Tani le të vijmë tek lajmi i parmbrëmshëm se Amerika kërkon të sjellë përkohësisht në Shqipëri e në Kosovë, afganë të shkretë që vetëm pse u rreshtuan me NATO-n e ndihmuan ushtarët tanë në misionin e tyre paqeruajtës, rrezikojnë të theren si kafshë nga talebanët. Menjëherë pas daljes së lajmit, qysh dje në mëngjes, ka nisur të hidhet përpjetë llumi njerëzor i rrjeteve sociale, me sharjet e mallkimet e shqipes së vet bazike me 100 fjalë - edhe ato të shkruara për ibret - me të cilat mbron me zjarrin e padijes detin nga greku, dheun nga serbi, ajrin nga armiku imagjinar i radhës, duke shpërfaqur krejt egërsinë e injorancës, në emër të një kinse patriotizmi mu si ai i talebanëve, të cilët tjetrin, të ndryshmin e këdo mendon si ai, e konsiderojnë një armik që duhet asgjësuar, sakatuar e poshtëruar, vetëm pse as nuk është i verbër si ata, as nuk friket nga helmi i kafshimit të tyre.
      Nuk e di nëse amerikanët i kanë kërkuar edhe Kosovës të strehojë afganët që u ekspozuan si miq dhe mbështetës të ushtrive aleate ; uroj që në rast se po, qeveria e Kosovës të përgjigjet pozitivisht, për nderin e saj e të Kosovës sigurisht. Por bëj me dije se në Samitin e NATO-s isha unë që e ngrita këtë shqetësim, për jetët e bashkëpunëtorëve afganë të Aleancës pas tërheqjes së saj nga Afganistani. Madje iu referova si shembull eksperiencës tragjike të kundërshtarëve të regjimit komunist në vendin tonë, që vrau, burgosi, torturoi, shkatërroi çdo armik të brendshëm pasi triumfoi mbi armiqtë e jashtëm dhe mbylli totalisht Shqipërinë, siç do të bëjnë së shpejti tanimë, talebanët me Afganistanin.
      Thashë në samit se pas tërheqjes së ushtrive të saj, bashkësia e qytetërimit demokratik të NATO-s nuk mund t’i lerë në mëshirën e barbarëve triumfatorë, njerëzit e ekspozuar si mbështetës të afërt të misioneve paqeruajtëse atje. Dhe nënvizova me gojën plot, se Shqipëria ishte e gatshme të merrte pjesën e saj të barrës, të cilën të gjitha vendet e NATO-s duhet ta ndajnë mes tyre. Kjo është bindja ime, jo vetëm si njeri i një populli që ka shpëtuar hebrenjtë nga nazistët e shekullit të XX, po edhe si kryeministër i një vendi që i njeh mirë të dyja anët e medaljes, qoftë kur të lënë vetëm në duart e një regjimi xhelatësh në atdheun tënd, qoftë kur kërkon një jetë të re si i huaj në vendet e të tjerëve.
      Eshtë e vërtetë po, se ditët e fundit qeveria amerikane i ka kërkuar Shqipërisë të vlerësojë nëse mund të shërbejë si një vend tranzit, për një numër të caktuar emigrantësh politikë afganë, të cilët destinacion fundor kanë Shtetet e Bashkuara. Dhe padiskutim që ne nuk do të themi jo, e jo thjesht pse na e kërkojnë aleatët tanë të mëdhenj, po sepse ne jemi Shqipëria ! Shqipëria është shtëpia e shqiptarit që as me Kanun, as me Zakon, e as me Moral po të doni, nuk ua përplas derën në fytyrë të panjohurve që trokasin për mbrojtje. Ne nuk jemi të pasur, por s’jemi as pa kujtesë, as pa zakone, as pa moral dhe është në nderin tonë t’u gjendemi të tjerëve, siç të tjerë na janë gjendur ne, po sidomos të mos u kthejmë kurrizin hallexhinjve të huaj, siç shpesh na e kthyen ne dikur, kur ishim të huaj hallexhinj. Kjo është arsyeja morale pse ende pa ardhur kërkesa e qeverisë amerikane, ne kemi mikpritur dy kërkesa prej dy institucionesh shoqërore shumë të respektueshme përtej oqeanit, për të vlerësuar strehimin e përkohshëm në Shqipëri të disa qindra personave, nga rrethet intelektuale dhe të grave aktiviste afgane, të cilët janë nga të parët në listat e ekzekutimeve të barbarëve të Afganistanit.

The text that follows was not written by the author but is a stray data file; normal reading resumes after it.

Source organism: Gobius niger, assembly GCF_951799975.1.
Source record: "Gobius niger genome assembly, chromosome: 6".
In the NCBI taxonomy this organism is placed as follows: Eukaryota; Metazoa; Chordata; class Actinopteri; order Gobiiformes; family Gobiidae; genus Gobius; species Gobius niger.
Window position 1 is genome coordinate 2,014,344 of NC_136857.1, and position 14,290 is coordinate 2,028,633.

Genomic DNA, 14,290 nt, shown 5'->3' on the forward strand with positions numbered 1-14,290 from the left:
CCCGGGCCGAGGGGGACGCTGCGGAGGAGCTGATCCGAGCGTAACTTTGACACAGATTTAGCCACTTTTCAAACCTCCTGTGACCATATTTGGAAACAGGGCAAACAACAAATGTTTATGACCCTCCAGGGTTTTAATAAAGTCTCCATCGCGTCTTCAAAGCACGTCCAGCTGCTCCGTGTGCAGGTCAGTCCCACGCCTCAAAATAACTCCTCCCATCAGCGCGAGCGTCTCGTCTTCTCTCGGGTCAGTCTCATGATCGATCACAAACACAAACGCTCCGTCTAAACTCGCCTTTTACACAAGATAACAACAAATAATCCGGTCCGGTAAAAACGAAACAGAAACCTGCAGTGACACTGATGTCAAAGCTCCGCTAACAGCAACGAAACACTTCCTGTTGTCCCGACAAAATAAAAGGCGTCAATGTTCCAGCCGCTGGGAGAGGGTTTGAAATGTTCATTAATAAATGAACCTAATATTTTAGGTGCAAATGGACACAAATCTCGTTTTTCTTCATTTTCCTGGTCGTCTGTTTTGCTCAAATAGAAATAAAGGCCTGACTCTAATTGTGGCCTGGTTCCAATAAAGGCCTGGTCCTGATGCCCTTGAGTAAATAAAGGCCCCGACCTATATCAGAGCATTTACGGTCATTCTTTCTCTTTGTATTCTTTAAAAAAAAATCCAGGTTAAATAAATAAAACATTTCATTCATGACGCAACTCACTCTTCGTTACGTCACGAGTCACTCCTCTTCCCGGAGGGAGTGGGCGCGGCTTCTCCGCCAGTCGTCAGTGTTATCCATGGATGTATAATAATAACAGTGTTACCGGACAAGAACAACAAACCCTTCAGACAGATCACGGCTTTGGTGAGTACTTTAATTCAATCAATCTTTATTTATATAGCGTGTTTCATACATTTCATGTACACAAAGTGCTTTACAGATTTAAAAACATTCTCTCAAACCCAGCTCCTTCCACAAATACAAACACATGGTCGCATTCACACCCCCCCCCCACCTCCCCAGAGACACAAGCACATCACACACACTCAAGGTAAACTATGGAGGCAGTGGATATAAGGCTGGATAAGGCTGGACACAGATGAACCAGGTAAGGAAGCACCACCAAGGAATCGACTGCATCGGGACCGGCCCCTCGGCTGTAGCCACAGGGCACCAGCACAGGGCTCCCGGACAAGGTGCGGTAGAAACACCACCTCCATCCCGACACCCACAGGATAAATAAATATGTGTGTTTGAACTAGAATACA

Kujt nuk është dakord me gjithë sa thashë për këtë lajm, i them me keqardhje se kjo nuk e ndryshon qëndrimin tim e të shumicës qeverisëse në emër të Shqipërisë. Shqipëria nuk është e salltanetit të atyre që hidhen për të në flakën e ndezur nga egërsia dhe padija e kinse patriotizmit, por është e amanetit shekullor të mikpritjes së të panjohurve në rrezik🇦🇱

      https://www.facebook.com/edirama.al/posts/10158954065891523

    • L’Albanie et le Kosovo vont accueillir « plusieurs milliers » de réfugiés d’Afghanistan

      L’Albanie et le Kosovo ont confirmé mener des négociations secrètes avec les États-Unis pour accueillir « plusieurs milliers » de ressortissants d’Afghanistan qui ont collaboré avec les forces américaines, le temps que soit examinée leur demande d’asile.

      (Avec Radio Slobodna Evropa et Top Chanel TV) - Le gouvernement du Kosovo a confirmé qu’il travaillait « depuis la mi-juillet » avec les autorités américaines pour élaborer un plan permettant d’accueillir des Afghans qui ont collaboré avec les États-Unis. Luan Dalipi, chef de cabinet du Premier ministre Albin Kurti, a confirmé à Radio Free Europe (RFE) que les pourparlers « se concluaient positivement ». « Il faut régler beaucoup de questions logistiques, techniques, sécuritaires et sociales. Nous agissons avec prudence. Les États-Unis sont notre allié et partenaire stratégique. »

      La Présidente du Kosovo, Vjosa Osmani, a également confirmé qu’elle avait été contactée par l’ambassadeur américain à Pristina, Philip Kosnett, qui lui a fait part de la demande du Président Joe Biden que le Kosovo puisse accueillir temporairement des civils afghans. Elle a expliqué que le Kosovo avait accepté cette « sans aucune hésitation et sans aucune condition ». « Les ressortissants afghans devront passer par un processus d’évaluation sécuritaire, ils ne resteront que temporairement au Kosovo, jusqu’à ce que leurs documents d’immigration aux États-Unis soient établis », a précisé Vjosa Osmani.

      Le 13 août, l’agence Reuters avait annoncé que le gouvernement américain menait des négociations secrètes avec l’Albanie et le Kosovo pour trouver un hébergement temporaire pour des Afghans qui ont coopéré avec les forces américaines en Afghanistan. Les sources de Reuters assurent que les États-Unis offriraient au Kosovo des avantages économiques et politiques en contrepartie de l’accueil de plusieurs milliers d’Afghans. Cependant, des diplomates américains auraient exprimé des inquiétudes quant aux capacités du Kosovo à mener à bien cette mission.
      Le précédent des Moudjahidines du peuple en Albanie